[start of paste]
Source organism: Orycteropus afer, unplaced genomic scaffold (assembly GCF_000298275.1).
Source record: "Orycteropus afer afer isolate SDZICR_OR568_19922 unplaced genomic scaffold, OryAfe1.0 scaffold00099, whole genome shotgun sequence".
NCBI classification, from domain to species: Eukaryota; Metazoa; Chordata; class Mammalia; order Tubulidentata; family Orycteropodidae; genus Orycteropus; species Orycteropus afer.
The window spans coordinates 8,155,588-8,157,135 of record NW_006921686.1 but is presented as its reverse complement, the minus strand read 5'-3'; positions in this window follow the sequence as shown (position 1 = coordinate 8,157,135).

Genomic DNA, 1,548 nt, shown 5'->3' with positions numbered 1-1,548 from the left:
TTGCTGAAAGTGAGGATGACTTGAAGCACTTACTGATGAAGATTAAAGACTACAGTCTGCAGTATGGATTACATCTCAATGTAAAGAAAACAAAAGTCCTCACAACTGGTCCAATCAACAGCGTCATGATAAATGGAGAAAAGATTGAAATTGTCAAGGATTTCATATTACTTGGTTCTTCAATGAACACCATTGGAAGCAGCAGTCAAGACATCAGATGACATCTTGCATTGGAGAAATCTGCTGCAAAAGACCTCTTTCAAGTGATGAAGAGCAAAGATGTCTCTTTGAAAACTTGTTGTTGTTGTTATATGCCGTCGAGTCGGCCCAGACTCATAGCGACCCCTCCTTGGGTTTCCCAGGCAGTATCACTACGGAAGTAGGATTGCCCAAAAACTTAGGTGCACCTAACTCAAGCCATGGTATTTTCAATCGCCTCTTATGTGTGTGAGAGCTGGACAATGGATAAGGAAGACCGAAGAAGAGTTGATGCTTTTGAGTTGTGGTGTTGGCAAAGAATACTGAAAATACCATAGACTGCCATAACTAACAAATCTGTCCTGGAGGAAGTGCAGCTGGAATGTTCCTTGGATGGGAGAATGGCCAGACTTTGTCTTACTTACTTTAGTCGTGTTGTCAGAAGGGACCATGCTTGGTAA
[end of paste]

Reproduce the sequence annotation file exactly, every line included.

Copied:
Source organism: Orycteropus afer, unplaced genomic scaffold (assembly GCF_000298275.1).
Source record: "Orycteropus afer afer isolate SDZICR_OR568_19922 unplaced genomic scaffold, OryAfe1.0 scaffold00099, whole genome shotgun sequence".
NCBI classification, from domain to species: Eukaryota; Metazoa; Chordata; class Mammalia; order Tubulidentata; family Orycteropodidae; genus Orycteropus; species Orycteropus afer.
The window spans coordinates 8,155,588-8,157,135 of record NW_006921686.1 but is presented as its reverse complement, the minus strand read 5'-3'; positions in this window follow the sequence as shown (position 1 = coordinate 8,157,135).

Genomic DNA, 1,548 nt, shown 5'->3' with positions numbered 1-1,548 from the left:
TTGCTGAAAGTGAGGATGACTTGAAGCACTTACTGATGAAGATTAAAGACTACAGTCTGCAGTATGGATTACATCTCAATGTAAAGAAAACAAAAGTCCTCACAACTGGTCCAATCAACAGCGTCATGATAAATGGAGAAAAGATTGAAATTGTCAAGGATTTCATATTACTTGGTTCTTCAATGAACACCATTGGAAGCAGCAGTCAAGACATCAGATGACATCTTGCATTGGAGAAATCTGCTGCAAAAGACCTCTTTCAAGTGATGAAGAGCAAAGATGTCTCTTTGAAAACTTGTTGTTGTTGTTATATGCCGTCGAGTCGGCCCAGACTCATAGCGACCCCTCCTTGGGTTTCCCAGGCAGTATCACTACGGAAGTAGGATTGCCCAAAAACTTAGGTGCACCTAACTCAAGCCATGGTATTTTCAATCGCCTCTTATGTGTGTGAGAGCTGGACAATGGATAAGGAAGACCGAAGAAGAGTTGATGCTTTTGAGTTGTGGTGTTGGCAAAGAATACTGAAAATACCATAGACTGCCATAACTAACAAATCTGTCCTGGAGGAAGTGCAGCTGGAATGTTCCTTGGATGGGAGAATGGCCAGACTTTGTCTTACTTACTTTAGTCGTGTTGTCAGAAGGGACCATGCTTGGTAA